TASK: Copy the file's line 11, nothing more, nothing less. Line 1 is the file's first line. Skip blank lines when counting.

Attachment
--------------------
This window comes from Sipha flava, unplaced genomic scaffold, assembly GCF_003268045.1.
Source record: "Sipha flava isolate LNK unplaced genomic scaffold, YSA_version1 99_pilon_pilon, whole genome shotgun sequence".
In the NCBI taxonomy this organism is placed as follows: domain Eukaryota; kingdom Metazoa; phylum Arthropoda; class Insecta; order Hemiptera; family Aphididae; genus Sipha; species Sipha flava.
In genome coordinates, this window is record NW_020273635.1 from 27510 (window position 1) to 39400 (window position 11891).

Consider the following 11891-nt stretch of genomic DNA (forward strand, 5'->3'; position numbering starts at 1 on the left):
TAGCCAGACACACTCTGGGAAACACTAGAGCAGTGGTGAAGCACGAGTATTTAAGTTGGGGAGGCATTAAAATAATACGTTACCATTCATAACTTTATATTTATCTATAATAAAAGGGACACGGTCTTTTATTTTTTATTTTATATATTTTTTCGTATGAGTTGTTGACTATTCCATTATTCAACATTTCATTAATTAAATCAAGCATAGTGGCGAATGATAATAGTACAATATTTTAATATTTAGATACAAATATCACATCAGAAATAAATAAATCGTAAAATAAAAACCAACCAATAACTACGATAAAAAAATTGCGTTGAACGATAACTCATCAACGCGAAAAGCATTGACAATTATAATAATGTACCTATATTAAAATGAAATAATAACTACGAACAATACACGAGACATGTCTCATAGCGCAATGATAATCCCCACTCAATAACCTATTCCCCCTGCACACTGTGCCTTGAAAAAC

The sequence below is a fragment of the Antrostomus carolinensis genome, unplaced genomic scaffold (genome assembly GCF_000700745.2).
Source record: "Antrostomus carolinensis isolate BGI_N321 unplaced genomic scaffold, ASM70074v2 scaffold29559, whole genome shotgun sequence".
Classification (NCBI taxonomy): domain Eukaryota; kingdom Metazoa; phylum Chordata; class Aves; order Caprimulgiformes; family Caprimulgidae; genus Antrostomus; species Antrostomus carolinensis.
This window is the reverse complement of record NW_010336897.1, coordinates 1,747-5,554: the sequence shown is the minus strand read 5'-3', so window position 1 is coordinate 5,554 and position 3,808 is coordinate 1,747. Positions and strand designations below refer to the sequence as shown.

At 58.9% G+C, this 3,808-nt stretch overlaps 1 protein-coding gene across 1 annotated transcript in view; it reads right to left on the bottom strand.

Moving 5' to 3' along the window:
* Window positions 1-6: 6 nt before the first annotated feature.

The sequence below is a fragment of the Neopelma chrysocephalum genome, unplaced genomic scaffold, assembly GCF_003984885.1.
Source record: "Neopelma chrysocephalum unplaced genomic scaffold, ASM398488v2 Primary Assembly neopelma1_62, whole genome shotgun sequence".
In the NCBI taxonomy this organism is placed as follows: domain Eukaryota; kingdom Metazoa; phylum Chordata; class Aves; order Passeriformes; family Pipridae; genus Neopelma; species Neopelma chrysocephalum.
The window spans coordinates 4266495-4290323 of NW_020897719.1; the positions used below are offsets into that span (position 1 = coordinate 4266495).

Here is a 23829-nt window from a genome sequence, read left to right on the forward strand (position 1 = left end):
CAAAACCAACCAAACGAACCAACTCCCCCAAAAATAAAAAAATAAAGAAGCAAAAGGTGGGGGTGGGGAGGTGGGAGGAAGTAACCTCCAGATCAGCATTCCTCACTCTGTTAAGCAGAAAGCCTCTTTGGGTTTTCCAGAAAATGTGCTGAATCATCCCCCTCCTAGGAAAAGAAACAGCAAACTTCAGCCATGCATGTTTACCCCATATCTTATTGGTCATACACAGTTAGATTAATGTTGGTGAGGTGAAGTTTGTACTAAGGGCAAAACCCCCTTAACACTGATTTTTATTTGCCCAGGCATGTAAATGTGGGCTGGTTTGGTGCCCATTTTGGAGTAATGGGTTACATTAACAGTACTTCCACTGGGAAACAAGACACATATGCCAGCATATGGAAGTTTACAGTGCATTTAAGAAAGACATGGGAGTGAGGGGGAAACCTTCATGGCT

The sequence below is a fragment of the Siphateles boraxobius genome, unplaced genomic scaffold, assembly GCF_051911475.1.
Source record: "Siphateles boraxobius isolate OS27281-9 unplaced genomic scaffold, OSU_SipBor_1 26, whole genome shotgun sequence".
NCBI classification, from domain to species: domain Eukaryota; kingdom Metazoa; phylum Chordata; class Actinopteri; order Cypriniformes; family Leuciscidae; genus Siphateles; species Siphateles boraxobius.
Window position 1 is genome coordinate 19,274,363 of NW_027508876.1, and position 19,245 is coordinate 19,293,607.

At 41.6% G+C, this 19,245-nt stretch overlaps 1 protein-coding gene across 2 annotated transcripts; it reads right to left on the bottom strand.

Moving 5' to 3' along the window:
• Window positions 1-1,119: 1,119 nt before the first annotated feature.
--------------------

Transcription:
At 58.9% G+C, this 3,808-nt stretch overlaps 1 protein-coding gene across 1 annotated transcript in view; it reads right to left on the bottom strand.